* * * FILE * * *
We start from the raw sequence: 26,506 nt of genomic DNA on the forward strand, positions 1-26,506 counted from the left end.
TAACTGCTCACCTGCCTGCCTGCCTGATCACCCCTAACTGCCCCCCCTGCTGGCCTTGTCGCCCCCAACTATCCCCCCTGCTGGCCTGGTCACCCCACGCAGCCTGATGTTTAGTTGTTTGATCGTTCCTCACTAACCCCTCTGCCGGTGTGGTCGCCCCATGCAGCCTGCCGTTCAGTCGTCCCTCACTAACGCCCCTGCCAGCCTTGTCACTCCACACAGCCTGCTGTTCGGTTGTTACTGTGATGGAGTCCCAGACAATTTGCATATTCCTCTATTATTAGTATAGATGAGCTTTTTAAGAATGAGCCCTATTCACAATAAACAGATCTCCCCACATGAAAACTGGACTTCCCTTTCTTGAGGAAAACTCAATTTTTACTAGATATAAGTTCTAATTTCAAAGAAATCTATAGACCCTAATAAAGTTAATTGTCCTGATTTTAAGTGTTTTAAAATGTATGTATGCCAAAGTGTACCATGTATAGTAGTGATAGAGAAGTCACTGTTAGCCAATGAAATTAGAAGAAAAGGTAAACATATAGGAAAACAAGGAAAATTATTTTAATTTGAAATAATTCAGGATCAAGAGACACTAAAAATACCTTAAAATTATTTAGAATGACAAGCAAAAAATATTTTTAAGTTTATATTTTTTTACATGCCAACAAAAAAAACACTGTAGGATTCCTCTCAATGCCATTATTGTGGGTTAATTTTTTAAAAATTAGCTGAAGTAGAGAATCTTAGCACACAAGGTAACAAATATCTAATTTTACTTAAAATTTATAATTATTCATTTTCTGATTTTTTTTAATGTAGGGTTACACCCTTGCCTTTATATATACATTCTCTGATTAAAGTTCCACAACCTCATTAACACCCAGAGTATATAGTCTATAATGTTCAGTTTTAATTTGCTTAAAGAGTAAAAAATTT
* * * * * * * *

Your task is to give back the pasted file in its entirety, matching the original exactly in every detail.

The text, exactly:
We start from the raw sequence: 26,506 nt of genomic DNA on the forward strand, positions 1-26,506 counted from the left end.
TAACTGCTCACCTGCCTGCCTGCCTGATCACCCCTAACTGCCCCCCCTGCTGGCCTTGTCGCCCCCAACTATCCCCCCTGCTGGCCTGGTCACCCCACGCAGCCTGATGTTTAGTTGTTTGATCGTTCCTCACTAACCCCTCTGCCGGTGTGGTCGCCCCATGCAGCCTGCCGTTCAGTCGTCCCTCACTAACGCCCCTGCCAGCCTTGTCACTCCACACAGCCTGCTGTTCGGTTGTTACTGTGATGGAGTCCCAGACAATTTGCATATTCCTCTATTATTAGTATAGATGAGCTTTTTAAGAATGAGCCCTATTCACAATAAACAGATCTCCCCACATGAAAACTGGACTTCCCTTTCTTGAGGAAAACTCAATTTTTACTAGATATAAGTTCTAATTTCAAAGAAATCTATAGACCCTAATAAAGTTAATTGTCCTGATTTTAAGTGTTTTAAAATGTATGTATGCCAAAGTGTACCATGTATAGTAGTGATAGAGAAGTCACTGTTAGCCAATGAAATTAGAAGAAAAGGTAAACATATAGGAAAACAAGGAAAATTATTTTAATTTGAAATAATTCAGGATCAAGAGACACTAAAAATACCTTAAAATTATTTAGAATGACAAGCAAAAAATATTTTTAAGTTTATATTTTTTTACATGCCAACAAAAAAAACACTGTAGGATTCCTCTCAATGCCATTATTGTGGGTTAATTTTTTAAAAATTAGCTGAAGTAGAGAATCTTAGCACACAAGGTAACAAATATCTAATTTTACTTAAAATTTATAATTATTCATTTTCTGATTTTTTTTAATGTAGGGTTACACCCTTGCCTTTATATATACATTCTCTGATTAAAGTTCCACAACCTCATTAACACCCAGAGTATATAGTCTATAATGTTCAGTTTTAATTTGCTTAAAGAGTAAAAAATTT